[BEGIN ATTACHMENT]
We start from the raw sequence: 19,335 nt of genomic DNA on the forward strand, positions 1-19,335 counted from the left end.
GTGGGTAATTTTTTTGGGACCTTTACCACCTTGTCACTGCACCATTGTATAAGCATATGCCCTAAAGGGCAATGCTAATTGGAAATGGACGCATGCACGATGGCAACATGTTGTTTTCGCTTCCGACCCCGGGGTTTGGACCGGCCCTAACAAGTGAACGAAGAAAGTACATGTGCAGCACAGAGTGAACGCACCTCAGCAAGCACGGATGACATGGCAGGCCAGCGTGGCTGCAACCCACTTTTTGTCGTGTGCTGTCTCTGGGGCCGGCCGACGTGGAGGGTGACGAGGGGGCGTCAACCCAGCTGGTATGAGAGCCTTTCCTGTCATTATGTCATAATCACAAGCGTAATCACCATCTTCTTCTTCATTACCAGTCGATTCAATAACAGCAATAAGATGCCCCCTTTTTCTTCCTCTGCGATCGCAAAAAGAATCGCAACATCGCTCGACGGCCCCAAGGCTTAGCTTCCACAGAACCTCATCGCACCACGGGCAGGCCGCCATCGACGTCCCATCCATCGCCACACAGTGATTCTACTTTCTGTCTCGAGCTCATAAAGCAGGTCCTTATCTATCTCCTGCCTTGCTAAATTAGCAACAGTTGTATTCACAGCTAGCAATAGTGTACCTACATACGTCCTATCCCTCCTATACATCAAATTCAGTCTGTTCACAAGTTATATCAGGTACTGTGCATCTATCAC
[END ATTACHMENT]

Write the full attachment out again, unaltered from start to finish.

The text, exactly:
We start from the raw sequence: 19,335 nt of genomic DNA on the forward strand, positions 1-19,335 counted from the left end.
GTGGGTAATTTTTTTGGGACCTTTACCACCTTGTCACTGCACCATTGTATAAGCATATGCCCTAAAGGGCAATGCTAATTGGAAATGGACGCATGCACGATGGCAACATGTTGTTTTCGCTTCCGACCCCGGGGTTTGGACCGGCCCTAACAAGTGAACGAAGAAAGTACATGTGCAGCACAGAGTGAACGCACCTCAGCAAGCACGGATGACATGGCAGGCCAGCGTGGCTGCAACCCACTTTTTGTCGTGTGCTGTCTCTGGGGCCGGCCGACGTGGAGGGTGACGAGGGGGCGTCAACCCAGCTGGTATGAGAGCCTTTCCTGTCATTATGTCATAATCACAAGCGTAATCACCATCTTCTTCTTCATTACCAGTCGATTCAATAACAGCAATAAGATGCCCCCTTTTTCTTCCTCTGCGATCGCAAAAAGAATCGCAACATCGCTCGACGGCCCCAAGGCTTAGCTTCCACAGAACCTCATCGCACCACGGGCAGGCCGCCATCGACGTCCCATCCATCGCCACACAGTGATTCTACTTTCTGTCTCGAGCTCATAAAGCAGGTCCTTATCTATCTCCTGCCTTGCTAAATTAGCAACAGTTGTATTCACAGCTAGCAATAGTGTACCTACATACGTCCTATCCCTCCTATACATCAAATTCAGTCTGTTCACAAGTTATATCAGGTACTGTGCATCTATCAC